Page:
Fashion in Ireland is much like fashion in the US, although be warned that if you wander around in shorts on any day but a hot, sunshine-filled one, natives will instantly label you as a tourist – shorts are just not often necessary in Ireland! Most pubs and restaurants have casual dress codes during the day – jeans and t-shirts/sweaters are fine. If going out clubbing or bar-hopping for the night, however, you'll generally find some kind of dress code in place. Girls like to get “dressed up”, and Irish guys generally make an effort, too. You only have to look out of your hotel window at the young people on their way out for the night to get an idea of how to dress. “Smart casual” is probably the best description.
Ireland's weather is, in a word, changeable! The common joke among locals is that you can very often see “four seasons in one day”.
The weather is generally not extreme – you won't often experience blistering heat or bitter cold, although what the locals consider to be “mild” or “warm” weather can often feel somewhat chilly to those more used to sunshine and heat. No matter when in the year you visit, you're more than likely to encounter some rain. How do you think the Emerald Isle stays so fresh and green?!
During Spring Break, you'll probably find that the temperatures are mild, but the presence of rain, sunshine, clouds, warmth, winds, and clear skies can vary from day to day, or even from hour to hour! Best to wear a few layers to accommodate this changeability, and take a waterproof coat with you so you're not caught in a sudden shower in the middle of a bright, sunshiney day.
ENTRY REQUIREMENTS FOR U.S. CITIZENS
No visa is required for US visitors coming to Ireland for Spring Break – just a valid passport.
The official language in the Republic of Ireland is Irish, but actually English is the main language used. Signs appear in both languages, but you don't need to know any Irish at all to visit Ireland. Everyone speaks English, and almost everyone speaks it in their daily life, Irish language being more of a piece of cultural identity than anything else. Children learn it in school as a second language, but less than half the population claim to be able to really understand and speak it with any fluency.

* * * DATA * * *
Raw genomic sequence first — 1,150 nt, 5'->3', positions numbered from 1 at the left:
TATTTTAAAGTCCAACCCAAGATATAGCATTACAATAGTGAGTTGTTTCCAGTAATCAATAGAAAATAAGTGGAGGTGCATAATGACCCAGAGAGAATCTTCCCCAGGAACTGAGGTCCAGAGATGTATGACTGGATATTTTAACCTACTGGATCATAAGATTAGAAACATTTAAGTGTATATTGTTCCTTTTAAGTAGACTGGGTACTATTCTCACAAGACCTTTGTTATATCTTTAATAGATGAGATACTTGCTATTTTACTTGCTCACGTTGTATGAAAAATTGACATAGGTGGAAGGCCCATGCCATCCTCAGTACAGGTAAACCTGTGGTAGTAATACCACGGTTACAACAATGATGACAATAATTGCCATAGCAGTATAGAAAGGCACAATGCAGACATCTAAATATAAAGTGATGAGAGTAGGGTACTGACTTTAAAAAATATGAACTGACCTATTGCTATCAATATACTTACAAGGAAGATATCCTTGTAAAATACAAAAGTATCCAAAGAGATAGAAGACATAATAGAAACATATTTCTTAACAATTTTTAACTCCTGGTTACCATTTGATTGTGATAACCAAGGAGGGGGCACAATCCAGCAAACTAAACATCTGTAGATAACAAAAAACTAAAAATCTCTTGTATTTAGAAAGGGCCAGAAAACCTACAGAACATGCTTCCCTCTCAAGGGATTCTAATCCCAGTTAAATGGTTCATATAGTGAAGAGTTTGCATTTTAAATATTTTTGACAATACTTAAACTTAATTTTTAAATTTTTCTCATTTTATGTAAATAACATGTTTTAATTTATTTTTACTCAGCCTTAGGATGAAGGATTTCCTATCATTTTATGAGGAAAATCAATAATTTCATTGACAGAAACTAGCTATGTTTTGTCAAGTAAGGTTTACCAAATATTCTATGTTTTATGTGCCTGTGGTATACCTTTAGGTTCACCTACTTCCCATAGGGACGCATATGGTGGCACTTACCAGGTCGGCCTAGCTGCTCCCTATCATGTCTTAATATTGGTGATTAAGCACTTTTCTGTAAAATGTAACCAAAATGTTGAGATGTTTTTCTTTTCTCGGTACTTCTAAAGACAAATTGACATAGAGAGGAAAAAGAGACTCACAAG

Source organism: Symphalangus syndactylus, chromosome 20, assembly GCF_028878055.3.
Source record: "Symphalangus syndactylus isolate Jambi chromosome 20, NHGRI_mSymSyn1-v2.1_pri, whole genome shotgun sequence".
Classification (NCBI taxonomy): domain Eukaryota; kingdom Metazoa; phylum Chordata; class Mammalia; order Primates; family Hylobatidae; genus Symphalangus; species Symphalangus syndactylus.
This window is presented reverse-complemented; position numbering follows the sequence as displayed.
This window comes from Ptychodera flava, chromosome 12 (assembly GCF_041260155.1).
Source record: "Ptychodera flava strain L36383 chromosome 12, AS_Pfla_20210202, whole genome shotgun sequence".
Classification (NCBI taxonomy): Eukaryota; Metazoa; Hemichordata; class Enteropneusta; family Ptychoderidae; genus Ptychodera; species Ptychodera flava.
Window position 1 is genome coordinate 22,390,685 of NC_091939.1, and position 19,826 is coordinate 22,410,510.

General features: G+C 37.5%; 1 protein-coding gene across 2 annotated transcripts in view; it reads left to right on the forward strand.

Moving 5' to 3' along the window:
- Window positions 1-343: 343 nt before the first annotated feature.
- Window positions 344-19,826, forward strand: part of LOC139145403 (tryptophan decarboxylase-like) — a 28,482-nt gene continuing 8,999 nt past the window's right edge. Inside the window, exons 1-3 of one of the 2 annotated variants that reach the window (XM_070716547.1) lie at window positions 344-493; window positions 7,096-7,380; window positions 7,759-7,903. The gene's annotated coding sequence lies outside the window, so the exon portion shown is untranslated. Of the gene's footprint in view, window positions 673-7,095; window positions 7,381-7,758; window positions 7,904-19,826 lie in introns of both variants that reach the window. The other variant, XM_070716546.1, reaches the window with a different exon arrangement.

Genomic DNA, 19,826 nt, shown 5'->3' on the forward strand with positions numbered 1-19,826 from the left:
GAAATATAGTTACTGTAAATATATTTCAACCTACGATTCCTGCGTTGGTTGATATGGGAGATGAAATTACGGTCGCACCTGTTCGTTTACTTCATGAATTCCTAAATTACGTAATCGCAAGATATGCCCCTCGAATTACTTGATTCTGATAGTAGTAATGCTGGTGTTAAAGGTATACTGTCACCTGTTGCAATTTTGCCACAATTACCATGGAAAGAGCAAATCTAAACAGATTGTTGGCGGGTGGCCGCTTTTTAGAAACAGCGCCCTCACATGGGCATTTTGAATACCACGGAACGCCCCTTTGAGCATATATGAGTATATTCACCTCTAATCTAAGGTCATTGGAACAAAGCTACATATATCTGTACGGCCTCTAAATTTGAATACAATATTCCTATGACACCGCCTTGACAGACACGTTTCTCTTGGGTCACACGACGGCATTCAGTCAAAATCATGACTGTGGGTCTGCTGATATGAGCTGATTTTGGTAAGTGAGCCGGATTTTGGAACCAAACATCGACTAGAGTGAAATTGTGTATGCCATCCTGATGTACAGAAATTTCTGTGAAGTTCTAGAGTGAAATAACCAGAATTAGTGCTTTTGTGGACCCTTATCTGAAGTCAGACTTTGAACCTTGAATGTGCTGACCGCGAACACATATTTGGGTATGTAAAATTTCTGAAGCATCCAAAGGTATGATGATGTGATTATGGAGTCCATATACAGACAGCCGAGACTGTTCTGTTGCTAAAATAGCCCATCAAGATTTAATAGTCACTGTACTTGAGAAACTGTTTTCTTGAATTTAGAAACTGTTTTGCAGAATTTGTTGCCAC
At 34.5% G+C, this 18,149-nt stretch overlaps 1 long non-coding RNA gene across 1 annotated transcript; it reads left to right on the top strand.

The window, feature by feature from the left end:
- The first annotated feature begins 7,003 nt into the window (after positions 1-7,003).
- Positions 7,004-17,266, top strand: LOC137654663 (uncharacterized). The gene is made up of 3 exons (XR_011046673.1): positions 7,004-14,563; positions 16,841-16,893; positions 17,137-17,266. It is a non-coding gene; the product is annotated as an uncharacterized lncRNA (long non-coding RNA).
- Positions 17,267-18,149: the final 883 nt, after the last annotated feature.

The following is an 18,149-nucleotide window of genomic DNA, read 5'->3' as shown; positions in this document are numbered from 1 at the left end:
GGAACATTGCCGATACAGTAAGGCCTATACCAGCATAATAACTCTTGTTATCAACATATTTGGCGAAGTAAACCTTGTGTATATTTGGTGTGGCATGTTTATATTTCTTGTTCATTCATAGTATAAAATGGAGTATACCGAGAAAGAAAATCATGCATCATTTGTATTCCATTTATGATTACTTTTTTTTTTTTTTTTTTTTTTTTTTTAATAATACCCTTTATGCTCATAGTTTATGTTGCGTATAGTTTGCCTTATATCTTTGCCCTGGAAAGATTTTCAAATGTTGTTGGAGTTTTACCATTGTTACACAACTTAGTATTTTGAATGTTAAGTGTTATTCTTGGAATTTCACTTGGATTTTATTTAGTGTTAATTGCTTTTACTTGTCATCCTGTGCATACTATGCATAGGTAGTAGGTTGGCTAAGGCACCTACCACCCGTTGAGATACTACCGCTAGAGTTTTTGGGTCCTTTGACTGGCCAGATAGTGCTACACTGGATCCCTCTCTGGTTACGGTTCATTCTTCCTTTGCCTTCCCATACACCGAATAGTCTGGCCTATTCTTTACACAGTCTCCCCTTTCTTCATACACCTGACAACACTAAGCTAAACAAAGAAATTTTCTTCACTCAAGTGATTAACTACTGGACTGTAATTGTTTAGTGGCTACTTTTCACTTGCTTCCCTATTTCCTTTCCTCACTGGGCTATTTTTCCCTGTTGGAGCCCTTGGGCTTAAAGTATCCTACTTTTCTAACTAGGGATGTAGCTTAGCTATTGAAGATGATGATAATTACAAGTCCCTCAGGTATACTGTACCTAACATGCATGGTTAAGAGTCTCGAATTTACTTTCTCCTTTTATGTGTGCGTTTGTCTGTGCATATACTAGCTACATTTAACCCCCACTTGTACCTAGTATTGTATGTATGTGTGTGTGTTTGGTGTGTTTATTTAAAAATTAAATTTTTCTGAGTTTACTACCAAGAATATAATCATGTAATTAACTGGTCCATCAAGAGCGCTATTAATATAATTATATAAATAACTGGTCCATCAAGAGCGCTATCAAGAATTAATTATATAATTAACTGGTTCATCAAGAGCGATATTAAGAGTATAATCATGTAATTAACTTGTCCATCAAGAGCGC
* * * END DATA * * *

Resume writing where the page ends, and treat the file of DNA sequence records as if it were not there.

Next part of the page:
Ireland has a train network that is useful for getting between larger cities and towns (but not so much for visiting anywhere “out of the way”), and a slightly more extensive bus system of intercity services and local services. Dublin has a tram system which is useful for getting to and from the main railway stations. However, be warned – public transport in Ireland is far from reliable or eficient, and it's often ridiculously overpriced. Timetables are mainly ignored in many places! For tourists, in particular, the public transport system is difficult to navigate and more confusing than useful. Use it only for traveling between cities. It is much more advisable to hire your own car for getting around – and it will probably work out much cheaper, too, if you intend to travel about a lot within Ireland.
The currency in Ireland is the Euro (€), and there are plenty of ATMs, money-changing bureaus, and banks where you can obtain them. Note that if you cross the border to Northern Ireland, which is part of the UK, the currency there is GBP (£) as it is in mainland UK.
The standard voltage in Ireland is 220 VAC at 50Hz. Plugs have 3 pins instead of 2 – if you are bringing electrical equipment from the US, you will need an adaptor. However, most shaving sockets support 110 VAC, with the international 2 pin shaving plug.
Local time is WET (UTC + 0). Daylight Savings Time applies (UTC + 1).
Generally speaking, tipping is not expected. Check the menu in restaurants, which will often state that the prices shown include service, or that an extra charge will autonmatically be added to your bill for service. In either of these cases, your tip will be included in the final bill. Otherwise, tips are appreciated, although not always expected. Play it by ear – the rules vary from one establishment to the next!
Taxi drivers don't expect tips, but it's common enough to say “keep the change” or at least ask him to round up the bill a bit. You'll find that many people in the service sector in Ireland will happily go out of their way to give you more assistance than their job requires, and then refuse to accept a tip. Offer, but don't force it on them if they insist that it was “all part of the job”. Some cafés and pubs will have tip jars or charity boxes for change at the counter. Don't try to tip bar staff – it's just not done. You can, however, say “and one for yourself!” as you hand over payment.
DINING AND DRINKING
Eating out in Ireland can be fairly expensive. For the cheapest options, there are plenty of fast food places and pubs serving “pub grub”. There's no end of variety in terms of restaurants in the larger cities, with high quality international cuisine readily available, if somewhat pricey. Food in pubs will often consist of traditional Irish dishes such as Champ (mashed potatoes mixed with chopped spring onions), Irish breakfast (bacon, sausages, eggs, black pudding, and soda bread), and Irish stew (a filling and hearty stew of potatoes, vegetables and meat – usually lamb). Also common are meals like burger and chips (“chips” being thick fries, as opposed to “crisps”, which are potato chips!), and fish and chips. Many pubs offer a carvery lunch, a buffet-style option which usually includes a variety of roasted meats, vegetables, and potatoes.
ABOUT THE WATER
Tap water in Ireland is safe to drink.